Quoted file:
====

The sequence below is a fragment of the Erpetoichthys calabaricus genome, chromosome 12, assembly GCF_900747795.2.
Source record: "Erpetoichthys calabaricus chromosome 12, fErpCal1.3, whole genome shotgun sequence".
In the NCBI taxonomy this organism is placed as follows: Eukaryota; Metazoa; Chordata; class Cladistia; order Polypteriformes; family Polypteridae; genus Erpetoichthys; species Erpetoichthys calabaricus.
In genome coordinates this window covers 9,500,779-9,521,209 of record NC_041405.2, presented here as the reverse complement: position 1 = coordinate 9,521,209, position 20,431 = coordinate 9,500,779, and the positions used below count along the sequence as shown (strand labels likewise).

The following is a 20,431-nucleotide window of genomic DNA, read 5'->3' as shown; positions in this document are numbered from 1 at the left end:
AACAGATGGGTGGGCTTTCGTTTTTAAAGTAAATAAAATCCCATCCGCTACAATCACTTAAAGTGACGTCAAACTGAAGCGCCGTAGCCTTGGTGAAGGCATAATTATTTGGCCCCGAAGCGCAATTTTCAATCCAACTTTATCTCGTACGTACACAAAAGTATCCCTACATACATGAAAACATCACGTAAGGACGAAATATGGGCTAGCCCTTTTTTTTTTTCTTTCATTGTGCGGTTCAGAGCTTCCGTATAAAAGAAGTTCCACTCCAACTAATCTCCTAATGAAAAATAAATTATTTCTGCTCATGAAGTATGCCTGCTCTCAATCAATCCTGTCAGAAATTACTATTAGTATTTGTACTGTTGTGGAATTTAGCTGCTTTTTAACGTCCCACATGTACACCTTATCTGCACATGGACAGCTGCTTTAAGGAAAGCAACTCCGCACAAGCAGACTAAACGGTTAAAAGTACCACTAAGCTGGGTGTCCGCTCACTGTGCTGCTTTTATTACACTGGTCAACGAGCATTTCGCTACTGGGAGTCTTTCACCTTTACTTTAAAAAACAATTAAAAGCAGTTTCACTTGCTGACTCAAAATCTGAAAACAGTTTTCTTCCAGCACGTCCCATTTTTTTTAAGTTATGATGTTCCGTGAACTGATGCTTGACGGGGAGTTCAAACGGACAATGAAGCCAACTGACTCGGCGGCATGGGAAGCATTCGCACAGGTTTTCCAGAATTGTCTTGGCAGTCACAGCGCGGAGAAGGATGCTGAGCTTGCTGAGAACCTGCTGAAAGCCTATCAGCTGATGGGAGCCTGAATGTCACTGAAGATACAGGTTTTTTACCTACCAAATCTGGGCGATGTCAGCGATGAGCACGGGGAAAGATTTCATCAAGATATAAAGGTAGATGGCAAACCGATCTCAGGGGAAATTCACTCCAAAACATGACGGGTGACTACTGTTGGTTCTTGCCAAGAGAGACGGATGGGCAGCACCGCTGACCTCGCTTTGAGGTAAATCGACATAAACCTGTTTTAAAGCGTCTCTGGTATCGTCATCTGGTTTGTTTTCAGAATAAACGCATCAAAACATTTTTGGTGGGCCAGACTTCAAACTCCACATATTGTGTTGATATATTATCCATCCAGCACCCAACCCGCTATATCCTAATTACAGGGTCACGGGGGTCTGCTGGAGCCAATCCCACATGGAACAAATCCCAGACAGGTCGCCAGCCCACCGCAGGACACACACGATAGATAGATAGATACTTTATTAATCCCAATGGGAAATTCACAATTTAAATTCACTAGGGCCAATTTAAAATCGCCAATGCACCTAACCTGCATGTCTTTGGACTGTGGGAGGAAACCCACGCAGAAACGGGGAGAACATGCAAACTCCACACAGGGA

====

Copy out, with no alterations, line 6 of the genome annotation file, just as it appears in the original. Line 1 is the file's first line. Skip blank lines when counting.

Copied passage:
AACAGATGGGTGGGCTTTCGTTTTTAAAGTAAATAAAATCCCATCCGCTACAATCACTTAAAGTGACGTCAAACTGAAGCGCCGTAGCCTTGGTGAAGGCATAATTATTTGGCCCCGAAGCGCAATTTTCAATCCAACTTTATCTCGTACGTACACAAAAGTATCCCTACATACATGAAAACATCACGTAAGGACGAAATATGGGCTAGCCCTTTTTTTTTTTCTTTCATTGTGCGGTTCAGAGCTTCCGTATAAAAGAAGTTCCACTCCAACTAATCTCCTAATGAAAAATAAATTATTTCTGCTCATGAAGTATGCCTGCTCTCAATCAATCCTGTCAGAAATTACTATTAGTATTTGTACTGTTGTGGAATTTAGCTGCTTTTTAACGTCCCACATGTACACCTTATCTGCACATGGACAGCTGCTTTAAGGAAAGCAACTCCGCACAAGCAGACTAAACGGTTAAAAGTACCACTAAGCTGGGTGTCCGCTCACTGTGCTGCTTTTATTACACTGGTCAACGAGCATTTCGCTACTGGGAGTCTTTCACCTTTACTTTAAAAAACAATTAAAAGCAGTTTCACTTGCTGACTCAAAATCTGAAAACAGTTTTCTTCCAGCACGTCCCATTTTTTTTAAGTTATGATGTTCCGTGAACTGATGCTTGACGGGGAGTTCAAACGGACAATGAAGCCAACTGACTCGGCGGCATGGGAAGCATTCGCACAGGTTTTCCAGAATTGTCTTGGCAGTCACAGCGCGGAGAAGGATGCTGAGCTTGCTGAGAACCTGCTGAAAGCCTATCAGCTGATGGGAGCCTGAATGTCACTGAAGATACAGGTTTTTTACCTACCAAATCTGGGCGATGTCAGCGATGAGCACGGGGAAAGATTTCATCAAGATATAAAGGTAGATGGCAAACCGATCTCAGGGGAAATTCACTCCAAAACATGACGGGTGACTACTGTTGGTTCTTGCCAAGAGAGACGGATGGGCAGCACCGCTGACCTCGCTTTGAGGTAAATCGACATAAACCTGTTTTAAAGCGTCTCTGGTATCGTCATCTGGTTTGTTTTCAGAATAAACGCATCAAAACATTTTTGGTGGGCCAGACTTCAAACTCCACATATTGTGTTGATATATTATCCATCCAGCACCCAACCCGCTATATCCTAATTACAGGGTCACGGGGGTCTGCTGGAGCCAATCCCACATGGAACAAATCCCAGACAGGTCGCCAGCCCACCGCAGGACACACACGATAGATAGATAGATACTTTATTAATCCCAATGGGAAATTCACAATTTAAATTCACTAGGGCCAATTTAAAATCGCCAATGCACCTAACCTGCATGTCTTTGGACTGTGGGAGGAAACCCACGCAGAAACGGGGAGAACATGCAAACTCCACACAGGGA